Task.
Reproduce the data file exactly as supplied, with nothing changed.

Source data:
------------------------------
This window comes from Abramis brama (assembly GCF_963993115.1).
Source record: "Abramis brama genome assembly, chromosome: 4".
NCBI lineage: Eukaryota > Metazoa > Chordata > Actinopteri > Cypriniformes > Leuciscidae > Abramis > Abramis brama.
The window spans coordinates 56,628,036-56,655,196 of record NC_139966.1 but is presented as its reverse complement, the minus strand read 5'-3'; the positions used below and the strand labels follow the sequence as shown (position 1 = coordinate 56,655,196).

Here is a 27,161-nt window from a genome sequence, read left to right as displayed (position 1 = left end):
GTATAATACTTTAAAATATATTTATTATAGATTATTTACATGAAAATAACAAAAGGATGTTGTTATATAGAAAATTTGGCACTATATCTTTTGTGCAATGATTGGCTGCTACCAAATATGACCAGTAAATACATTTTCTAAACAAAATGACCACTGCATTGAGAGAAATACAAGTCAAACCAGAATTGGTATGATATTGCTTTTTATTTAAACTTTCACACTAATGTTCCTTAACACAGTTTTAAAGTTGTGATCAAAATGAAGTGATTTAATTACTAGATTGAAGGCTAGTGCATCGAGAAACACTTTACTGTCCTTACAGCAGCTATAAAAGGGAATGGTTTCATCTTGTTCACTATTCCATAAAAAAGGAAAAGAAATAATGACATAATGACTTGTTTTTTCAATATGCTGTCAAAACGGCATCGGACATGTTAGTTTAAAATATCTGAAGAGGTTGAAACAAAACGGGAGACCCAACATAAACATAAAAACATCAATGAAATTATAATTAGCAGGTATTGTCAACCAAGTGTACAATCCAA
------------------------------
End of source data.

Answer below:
This window comes from Abramis brama (assembly GCF_963993115.1).
Source record: "Abramis brama genome assembly, chromosome: 4".
NCBI lineage: Eukaryota > Metazoa > Chordata > Actinopteri > Cypriniformes > Leuciscidae > Abramis > Abramis brama.
The window spans coordinates 56,628,036-56,655,196 of record NC_139966.1 but is presented as its reverse complement, the minus strand read 5'-3'; the positions used below and the strand labels follow the sequence as shown (position 1 = coordinate 56,655,196).

Here is a 27,161-nt window from a genome sequence, read left to right as displayed (position 1 = left end):
GTATAATACTTTAAAATATATTTATTATAGATTATTTACATGAAAATAACAAAAGGATGTTGTTATATAGAAAATTTGGCACTATATCTTTTGTGCAATGATTGGCTGCTACCAAATATGACCAGTAAATACATTTTCTAAACAAAATGACCACTGCATTGAGAGAAATACAAGTCAAACCAGAATTGGTATGATATTGCTTTTTATTTAAACTTTCACACTAATGTTCCTTAACACAGTTTTAAAGTTGTGATCAAAATGAAGTGATTTAATTACTAGATTGAAGGCTAGTGCATCGAGAAACACTTTACTGTCCTTACAGCAGCTATAAAAGGGAATGGTTTCATCTTGTTCACTATTCCATAAAAAAGGAAAAGAAATAATGACATAATGACTTGTTTTTTCAATATGCTGTCAAAACGGCATCGGACATGTTAGTTTAAAATATCTGAAGAGGTTGAAACAAAACGGGAGACCCAACATAAACATAAAAACATCAATGAAATTATAATTAGCAGGTATTGTCAACCAAGTGTACAATCCAA